British chancellor Rishi Sunak has pledged £5 billion for gigabit broadband in a “huge” Budget designed to boost the UK economy during global uncertainties.
The latest Budget is Sunak’s first since being appointed chancellor earlier this year and the first since the UK left the EU. It was always going to garner a lot of attention, but more so amid the coronavirus outbreak and the subsequent impact it’s having on the global economy.
Andrew Duncan, Partner and UK Head, Infosys Consulting, comments:
“It’s a relief to see the Chancellor investing in innovation – particularly in wake of coronavirus demanding a big portion of the government’s cash. Huge investment in UK R&D, and the promise of £5 billion for next-generation broadband and extending 4G coverage, shows that the government is putting its money where its mouth is and is set on seeing Britain become a digital leader.
Many recent announcements – an AI and automation-enabled NHS or millions for AI and digital skills – were criticised for being ‘pie in the sky’. Now, they seem more possible.”
One of the key pledges made on the steps of Downing Street by Prime Minister Boris Johnson during his acceptance speech following last year’s election was to deliver gigabit broadband across the UK.
Chancellor Sunak is supporting Johnson’s gigabit broadband ambitions with £5bn pledged to help spread capable networks across the UK by 2025.
For such a major economy, the UK’s broadband speeds have always been something of an embarrassment. In a 2019 broadband league table, the UK placed 35th – just behind Madagascar and a spot ahead of Iceland.
Holly Niblett, Head of Digital at comparethemarket.com, said:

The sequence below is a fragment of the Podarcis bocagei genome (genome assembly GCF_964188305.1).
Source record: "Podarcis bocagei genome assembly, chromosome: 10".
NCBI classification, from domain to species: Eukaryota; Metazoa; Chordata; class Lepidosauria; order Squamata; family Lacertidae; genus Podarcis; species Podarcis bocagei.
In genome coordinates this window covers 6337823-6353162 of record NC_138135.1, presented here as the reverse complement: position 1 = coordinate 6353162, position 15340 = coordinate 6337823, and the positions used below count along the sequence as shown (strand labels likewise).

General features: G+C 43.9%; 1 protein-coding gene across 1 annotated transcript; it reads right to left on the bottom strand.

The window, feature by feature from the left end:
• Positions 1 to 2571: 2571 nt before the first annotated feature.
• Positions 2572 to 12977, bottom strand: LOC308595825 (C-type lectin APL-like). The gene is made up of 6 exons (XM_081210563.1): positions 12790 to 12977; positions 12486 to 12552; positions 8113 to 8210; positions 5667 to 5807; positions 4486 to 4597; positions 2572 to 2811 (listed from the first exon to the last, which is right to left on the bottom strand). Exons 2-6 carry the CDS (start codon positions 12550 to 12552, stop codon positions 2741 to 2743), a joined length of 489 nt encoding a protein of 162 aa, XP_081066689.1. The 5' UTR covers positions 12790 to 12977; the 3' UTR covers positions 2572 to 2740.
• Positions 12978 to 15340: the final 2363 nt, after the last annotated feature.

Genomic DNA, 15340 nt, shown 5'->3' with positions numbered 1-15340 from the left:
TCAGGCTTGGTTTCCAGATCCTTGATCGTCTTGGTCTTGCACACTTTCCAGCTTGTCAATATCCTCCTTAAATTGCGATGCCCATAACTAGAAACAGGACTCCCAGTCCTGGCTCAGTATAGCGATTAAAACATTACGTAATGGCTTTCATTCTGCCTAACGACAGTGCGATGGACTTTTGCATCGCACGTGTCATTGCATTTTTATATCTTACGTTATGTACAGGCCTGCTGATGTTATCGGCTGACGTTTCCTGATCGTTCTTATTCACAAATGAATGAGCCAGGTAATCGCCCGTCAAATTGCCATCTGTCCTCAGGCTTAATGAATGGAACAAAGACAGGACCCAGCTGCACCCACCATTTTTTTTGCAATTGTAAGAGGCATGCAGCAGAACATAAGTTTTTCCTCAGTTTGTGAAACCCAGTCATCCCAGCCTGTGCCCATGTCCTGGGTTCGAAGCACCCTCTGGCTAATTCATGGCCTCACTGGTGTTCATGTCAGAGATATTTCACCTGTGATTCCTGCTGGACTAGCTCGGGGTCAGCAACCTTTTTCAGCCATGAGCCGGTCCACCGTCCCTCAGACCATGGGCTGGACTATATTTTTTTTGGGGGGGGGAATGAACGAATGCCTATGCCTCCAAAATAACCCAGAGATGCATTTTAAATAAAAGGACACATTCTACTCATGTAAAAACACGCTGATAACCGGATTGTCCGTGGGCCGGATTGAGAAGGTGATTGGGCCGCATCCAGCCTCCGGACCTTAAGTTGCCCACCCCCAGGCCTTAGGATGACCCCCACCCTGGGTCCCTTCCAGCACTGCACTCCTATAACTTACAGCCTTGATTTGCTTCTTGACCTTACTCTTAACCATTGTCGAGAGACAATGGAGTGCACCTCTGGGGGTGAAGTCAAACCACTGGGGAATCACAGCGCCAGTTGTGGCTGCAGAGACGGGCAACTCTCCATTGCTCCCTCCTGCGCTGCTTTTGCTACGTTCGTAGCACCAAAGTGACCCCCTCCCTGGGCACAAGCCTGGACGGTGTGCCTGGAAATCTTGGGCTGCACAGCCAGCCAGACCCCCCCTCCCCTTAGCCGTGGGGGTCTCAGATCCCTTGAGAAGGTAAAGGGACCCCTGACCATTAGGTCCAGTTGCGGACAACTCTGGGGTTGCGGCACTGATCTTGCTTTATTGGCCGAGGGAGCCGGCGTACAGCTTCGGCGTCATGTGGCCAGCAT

“The Chancellor’s commitment to improve broadband connectivity in rural areas will be a welcome relief for homes which have been suffering with unacceptably poor speeds for years.
Ofcom figures show that there are currently 155,000 UK properties without a decent broadband connection and our research suggests nearly two-thirds (63%) of homes suffer broadband outages or significantly slower internet speeds at least once a month.
Many of these outages will be in rural areas and those households are often forced to choose between just one or two providers. This investment will lead to greater connectivity, better choice for consumers, and more competition in the market.”
The cash pledged for broadband in this year’s budget will help to close the gap against many other major countries and ensure the whole of the UK has the digital infrastructure and connectivity it needs to succeed.
Greg Mesch, CEO at CityFibre, said:
“Britain is a service-based economy that runs off the internet, and the internet works best on full-fibre. This technology is creating a digital infrastructure that will enable more 5G network services, smart cities, and will establish a platform the country needs to thrive in the future.”
Earlier this week, a “Shared Rural Network” initiative was also announced which will see EE, Three, O2, and Vodafone working together to improve mobile coverage in left-behind areas. People living in Scotland, Wales, and Northern Ireland are expected to benefit the most from the new initiative.
You can find the full guide from CompareTheMarket here on the 2020 Budget.
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